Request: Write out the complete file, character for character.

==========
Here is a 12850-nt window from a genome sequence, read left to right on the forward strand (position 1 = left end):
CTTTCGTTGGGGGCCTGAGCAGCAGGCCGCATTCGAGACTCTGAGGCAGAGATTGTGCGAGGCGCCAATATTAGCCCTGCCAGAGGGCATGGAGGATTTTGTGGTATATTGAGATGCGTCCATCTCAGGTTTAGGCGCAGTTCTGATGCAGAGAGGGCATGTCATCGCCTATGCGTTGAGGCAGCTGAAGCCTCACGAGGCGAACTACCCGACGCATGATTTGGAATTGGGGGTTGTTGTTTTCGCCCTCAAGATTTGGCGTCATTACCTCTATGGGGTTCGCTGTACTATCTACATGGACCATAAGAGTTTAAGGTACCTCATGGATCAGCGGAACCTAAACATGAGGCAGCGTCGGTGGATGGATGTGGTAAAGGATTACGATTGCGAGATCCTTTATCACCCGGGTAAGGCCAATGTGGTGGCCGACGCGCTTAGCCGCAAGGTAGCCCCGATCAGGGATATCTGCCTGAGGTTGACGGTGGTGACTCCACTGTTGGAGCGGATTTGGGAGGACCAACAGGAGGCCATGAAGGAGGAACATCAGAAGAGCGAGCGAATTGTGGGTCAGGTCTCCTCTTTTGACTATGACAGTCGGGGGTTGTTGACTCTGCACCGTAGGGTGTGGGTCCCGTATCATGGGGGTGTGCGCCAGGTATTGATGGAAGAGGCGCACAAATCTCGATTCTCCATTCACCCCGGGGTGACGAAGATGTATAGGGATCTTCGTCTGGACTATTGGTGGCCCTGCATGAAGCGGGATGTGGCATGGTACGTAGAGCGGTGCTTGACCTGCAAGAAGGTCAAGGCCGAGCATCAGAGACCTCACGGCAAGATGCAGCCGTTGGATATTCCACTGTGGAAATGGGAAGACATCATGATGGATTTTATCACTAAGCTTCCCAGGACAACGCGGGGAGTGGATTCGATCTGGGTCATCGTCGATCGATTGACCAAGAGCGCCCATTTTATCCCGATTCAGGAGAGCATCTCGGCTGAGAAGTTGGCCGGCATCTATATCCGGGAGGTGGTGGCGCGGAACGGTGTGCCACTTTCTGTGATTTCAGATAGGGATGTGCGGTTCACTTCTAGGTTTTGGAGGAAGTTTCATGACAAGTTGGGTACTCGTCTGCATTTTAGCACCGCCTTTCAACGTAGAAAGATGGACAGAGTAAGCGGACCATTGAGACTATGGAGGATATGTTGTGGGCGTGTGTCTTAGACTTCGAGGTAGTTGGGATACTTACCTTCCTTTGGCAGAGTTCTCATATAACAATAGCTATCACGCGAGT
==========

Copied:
Here is a 12850-nt window from a genome sequence, read left to right on the forward strand (position 1 = left end):
CTTTCGTTGGGGGCCTGAGCAGCAGGCCGCATTCGAGACTCTGAGGCAGAGATTGTGCGAGGCGCCAATATTAGCCCTGCCAGAGGGCATGGAGGATTTTGTGGTATATTGAGATGCGTCCATCTCAGGTTTAGGCGCAGTTCTGATGCAGAGAGGGCATGTCATCGCCTATGCGTTGAGGCAGCTGAAGCCTCACGAGGCGAACTACCCGACGCATGATTTGGAATTGGGGGTTGTTGTTTTCGCCCTCAAGATTTGGCGTCATTACCTCTATGGGGTTCGCTGTACTATCTACATGGACCATAAGAGTTTAAGGTACCTCATGGATCAGCGGAACCTAAACATGAGGCAGCGTCGGTGGATGGATGTGGTAAAGGATTACGATTGCGAGATCCTTTATCACCCGGGTAAGGCCAATGTGGTGGCCGACGCGCTTAGCCGCAAGGTAGCCCCGATCAGGGATATCTGCCTGAGGTTGACGGTGGTGACTCCACTGTTGGAGCGGATTTGGGAGGACCAACAGGAGGCCATGAAGGAGGAACATCAGAAGAGCGAGCGAATTGTGGGTCAGGTCTCCTCTTTTGACTATGACAGTCGGGGGTTGTTGACTCTGCACCGTAGGGTGTGGGTCCCGTATCATGGGGGTGTGCGCCAGGTATTGATGGAAGAGGCGCACAAATCTCGATTCTCCATTCACCCCGGGGTGACGAAGATGTATAGGGATCTTCGTCTGGACTATTGGTGGCCCTGCATGAAGCGGGATGTGGCATGGTACGTAGAGCGGTGCTTGACCTGCAAGAAGGTCAAGGCCGAGCATCAGAGACCTCACGGCAAGATGCAGCCGTTGGATATTCCACTGTGGAAATGGGAAGACATCATGATGGATTTTATCACTAAGCTTCCCAGGACAACGCGGGGAGTGGATTCGATCTGGGTCATCGTCGATCGATTGACCAAGAGCGCCCATTTTATCCCGATTCAGGAGAGCATCTCGGCTGAGAAGTTGGCCGGCATCTATATCCGGGAGGTGGTGGCGCGGAACGGTGTGCCACTTTCTGTGATTTCAGATAGGGATGTGCGGTTCACTTCTAGGTTTTGGAGGAAGTTTCATGACAAGTTGGGTACTCGTCTGCATTTTAGCACCGCCTTTCAACGTAGAAAGATGGACAGAGTAAGCGGACCATTGAGACTATGGAGGATATGTTGTGGGCGTGTGTCTTAGACTTCGAGGTAGTTGGGATACTTACCTTCCTTTGGCAGAGTTCTCATATAACAATAGCTATCACGCGAGT